US8947102B1 - Soil water and conductivity sensing system - Google Patents

Soil water and conductivity sensing system Download PDF

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US8947102B1
US8947102B1 US13/404,491 US201213404491A US8947102B1 US 8947102 B1 US8947102 B1 US 8947102B1 US 201213404491 A US201213404491 A US 201213404491A US 8947102 B1 US8947102 B1 US 8947102B1
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soil
tube
water content
electrodes
time
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Steven R. Evett
Scott K. Anderson
Joaquin J. Casanova
Robert C. Schwartz
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    • GPHYSICS
    • G01MEASURING; TESTING
    • G01NINVESTIGATING OR ANALYSING MATERIALS BY DETERMINING THEIR CHEMICAL OR PHYSICAL PROPERTIES
    • G01N33/00Investigating or analysing materials by specific methods not covered by groups G01N1/00 - G01N31/00
    • G01N33/24Earth materials
    • G01N33/246Earth materials for water content
    • GPHYSICS
    • G01MEASURING; TESTING
    • G01NINVESTIGATING OR ANALYSING MATERIALS BY DETERMINING THEIR CHEMICAL OR PHYSICAL PROPERTIES
    • G01N27/00Investigating or analysing materials by the use of electric, electro-chemical, or magnetic means
    • G01N27/02Investigating or analysing materials by the use of electric, electro-chemical, or magnetic means by investigating the impedance of the material
    • G01N27/22Investigating or analysing materials by the use of electric, electro-chemical, or magnetic means by investigating the impedance of the material by investigating capacitance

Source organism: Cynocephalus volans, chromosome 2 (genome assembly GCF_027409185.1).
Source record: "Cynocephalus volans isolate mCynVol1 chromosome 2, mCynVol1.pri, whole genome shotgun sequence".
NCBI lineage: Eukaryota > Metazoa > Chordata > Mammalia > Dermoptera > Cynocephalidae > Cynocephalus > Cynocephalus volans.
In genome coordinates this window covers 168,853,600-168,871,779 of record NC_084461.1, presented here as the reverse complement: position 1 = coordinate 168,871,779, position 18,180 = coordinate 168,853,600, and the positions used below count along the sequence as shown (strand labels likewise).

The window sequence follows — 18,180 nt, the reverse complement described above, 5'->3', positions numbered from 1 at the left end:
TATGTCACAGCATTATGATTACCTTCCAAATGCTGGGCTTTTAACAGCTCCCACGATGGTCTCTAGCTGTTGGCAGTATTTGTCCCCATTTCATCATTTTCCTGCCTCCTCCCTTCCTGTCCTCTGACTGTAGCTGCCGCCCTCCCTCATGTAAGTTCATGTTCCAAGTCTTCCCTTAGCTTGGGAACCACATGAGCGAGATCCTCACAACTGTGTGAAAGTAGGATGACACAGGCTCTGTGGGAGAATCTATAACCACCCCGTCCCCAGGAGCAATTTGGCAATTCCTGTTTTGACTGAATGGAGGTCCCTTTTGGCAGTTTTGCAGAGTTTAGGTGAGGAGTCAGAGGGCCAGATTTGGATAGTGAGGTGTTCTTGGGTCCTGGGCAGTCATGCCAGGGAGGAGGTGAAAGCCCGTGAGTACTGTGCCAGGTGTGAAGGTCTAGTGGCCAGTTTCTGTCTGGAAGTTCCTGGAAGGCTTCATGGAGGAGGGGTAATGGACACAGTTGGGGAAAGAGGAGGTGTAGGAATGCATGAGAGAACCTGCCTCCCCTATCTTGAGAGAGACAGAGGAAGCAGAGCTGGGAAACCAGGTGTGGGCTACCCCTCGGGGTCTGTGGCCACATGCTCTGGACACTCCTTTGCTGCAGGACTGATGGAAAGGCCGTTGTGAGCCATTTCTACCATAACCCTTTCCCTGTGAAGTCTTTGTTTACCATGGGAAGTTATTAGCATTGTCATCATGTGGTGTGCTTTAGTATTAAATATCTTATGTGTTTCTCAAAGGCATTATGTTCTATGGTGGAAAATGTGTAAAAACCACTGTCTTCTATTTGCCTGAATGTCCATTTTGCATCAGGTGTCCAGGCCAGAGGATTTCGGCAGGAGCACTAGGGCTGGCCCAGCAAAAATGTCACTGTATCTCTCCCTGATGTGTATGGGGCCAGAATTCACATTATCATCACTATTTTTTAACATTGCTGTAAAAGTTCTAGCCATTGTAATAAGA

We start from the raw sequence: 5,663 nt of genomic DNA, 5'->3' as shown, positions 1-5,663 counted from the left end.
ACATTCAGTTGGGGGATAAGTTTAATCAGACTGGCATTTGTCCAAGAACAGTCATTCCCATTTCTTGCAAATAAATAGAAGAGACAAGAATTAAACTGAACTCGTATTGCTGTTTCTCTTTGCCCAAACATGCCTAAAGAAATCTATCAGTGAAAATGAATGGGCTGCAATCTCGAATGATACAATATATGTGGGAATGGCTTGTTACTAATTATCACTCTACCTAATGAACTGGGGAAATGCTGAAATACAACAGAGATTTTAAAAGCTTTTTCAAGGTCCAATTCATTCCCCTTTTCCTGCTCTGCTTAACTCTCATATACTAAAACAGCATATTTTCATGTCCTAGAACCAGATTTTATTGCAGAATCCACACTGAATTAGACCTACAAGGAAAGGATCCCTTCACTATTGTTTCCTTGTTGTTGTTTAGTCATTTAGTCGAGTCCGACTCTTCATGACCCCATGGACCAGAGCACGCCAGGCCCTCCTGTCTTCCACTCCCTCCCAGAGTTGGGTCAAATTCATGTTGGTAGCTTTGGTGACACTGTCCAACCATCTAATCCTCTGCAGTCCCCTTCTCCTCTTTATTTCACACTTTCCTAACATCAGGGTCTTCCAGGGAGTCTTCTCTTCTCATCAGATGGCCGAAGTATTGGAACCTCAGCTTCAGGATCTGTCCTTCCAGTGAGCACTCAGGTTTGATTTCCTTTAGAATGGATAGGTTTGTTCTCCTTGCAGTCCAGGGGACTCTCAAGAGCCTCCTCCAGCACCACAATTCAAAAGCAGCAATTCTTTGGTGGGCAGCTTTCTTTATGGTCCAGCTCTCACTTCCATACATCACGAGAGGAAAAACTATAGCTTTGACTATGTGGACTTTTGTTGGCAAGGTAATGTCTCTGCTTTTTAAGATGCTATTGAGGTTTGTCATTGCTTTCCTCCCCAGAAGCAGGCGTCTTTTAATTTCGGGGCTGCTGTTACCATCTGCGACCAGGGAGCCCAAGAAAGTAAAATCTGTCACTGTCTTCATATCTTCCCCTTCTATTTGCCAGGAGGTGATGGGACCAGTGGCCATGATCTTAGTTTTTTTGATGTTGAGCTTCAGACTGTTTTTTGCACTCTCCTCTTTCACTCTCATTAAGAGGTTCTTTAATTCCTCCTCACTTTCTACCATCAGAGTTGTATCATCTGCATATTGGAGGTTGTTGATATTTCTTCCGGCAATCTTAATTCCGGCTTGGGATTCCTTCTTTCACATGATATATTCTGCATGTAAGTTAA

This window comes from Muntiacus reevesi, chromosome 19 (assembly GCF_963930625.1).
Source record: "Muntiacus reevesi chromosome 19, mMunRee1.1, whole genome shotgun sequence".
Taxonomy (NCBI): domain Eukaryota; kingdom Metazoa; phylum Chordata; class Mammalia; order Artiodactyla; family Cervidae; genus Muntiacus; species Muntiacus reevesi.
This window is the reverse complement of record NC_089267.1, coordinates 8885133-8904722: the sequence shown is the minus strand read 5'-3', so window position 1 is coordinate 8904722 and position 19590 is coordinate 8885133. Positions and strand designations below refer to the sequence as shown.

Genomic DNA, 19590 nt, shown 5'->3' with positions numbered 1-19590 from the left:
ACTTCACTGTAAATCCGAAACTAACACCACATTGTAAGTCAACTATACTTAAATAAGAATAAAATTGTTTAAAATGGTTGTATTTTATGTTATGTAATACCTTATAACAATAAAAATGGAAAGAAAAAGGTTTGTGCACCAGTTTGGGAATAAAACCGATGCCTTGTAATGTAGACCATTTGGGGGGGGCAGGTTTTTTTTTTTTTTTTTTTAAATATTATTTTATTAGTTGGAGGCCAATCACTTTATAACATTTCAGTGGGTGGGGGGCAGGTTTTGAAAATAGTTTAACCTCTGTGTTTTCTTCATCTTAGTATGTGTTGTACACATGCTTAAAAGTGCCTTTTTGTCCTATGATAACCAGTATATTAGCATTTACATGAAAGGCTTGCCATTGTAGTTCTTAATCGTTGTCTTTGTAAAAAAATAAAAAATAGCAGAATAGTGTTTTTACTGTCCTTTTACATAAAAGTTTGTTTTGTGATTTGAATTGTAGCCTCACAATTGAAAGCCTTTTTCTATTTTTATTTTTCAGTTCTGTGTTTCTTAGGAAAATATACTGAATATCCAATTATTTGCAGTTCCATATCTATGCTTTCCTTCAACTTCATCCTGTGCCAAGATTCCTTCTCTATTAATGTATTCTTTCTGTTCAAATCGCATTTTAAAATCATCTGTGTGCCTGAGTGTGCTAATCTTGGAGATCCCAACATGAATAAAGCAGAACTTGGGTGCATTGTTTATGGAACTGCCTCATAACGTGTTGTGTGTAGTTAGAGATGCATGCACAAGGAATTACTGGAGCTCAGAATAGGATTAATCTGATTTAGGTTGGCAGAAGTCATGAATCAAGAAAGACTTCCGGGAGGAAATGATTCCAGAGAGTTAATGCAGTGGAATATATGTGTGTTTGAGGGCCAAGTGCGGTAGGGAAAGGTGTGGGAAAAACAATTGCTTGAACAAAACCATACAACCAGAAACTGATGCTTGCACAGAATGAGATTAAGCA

• G01N27/223Investigating or analysing materials by the use of electric, electro-chemical, or magnetic means by investigating the impedance of the material by investigating capacitance for determining moisture content, e.g. humidity

Abstract

Soil water content and bulk electrical conductivity may be determined by time domain reflectometry at multiple depths in the soil such that the entire soil profile from the surface to a user-selected depth may be characterized. A short rise-time pulse is passed into an electrode and the reflected pulse is captured at multiple times. A waveform of reflection coefficient versus time is determined, which may be used to determine the pulse travel time, effective frequency and reflection coefficients at times necessary for the determination of the soil water content and bulk electrical conductivity.

Description

This application claims the benefit under 35 U.S.C. 1.19(e) of U.S. provisional No. 61/515,381, filed Aug. 5, 2011, the contents of which are incorporated by reference herein.

BACKGROUND OF THE INVENTION

1. Field of the Invention

The invention is drawn to a method and apparatus for sensing the soil water content and soil bulk electrical conductivity (BEC). Moreover, the water content and BEC may be determined to arbitrary depths in discrete intervals for managing the irrigation of plants, studying and managing environmental interventions and any other applications.

2. Description of the Prior Art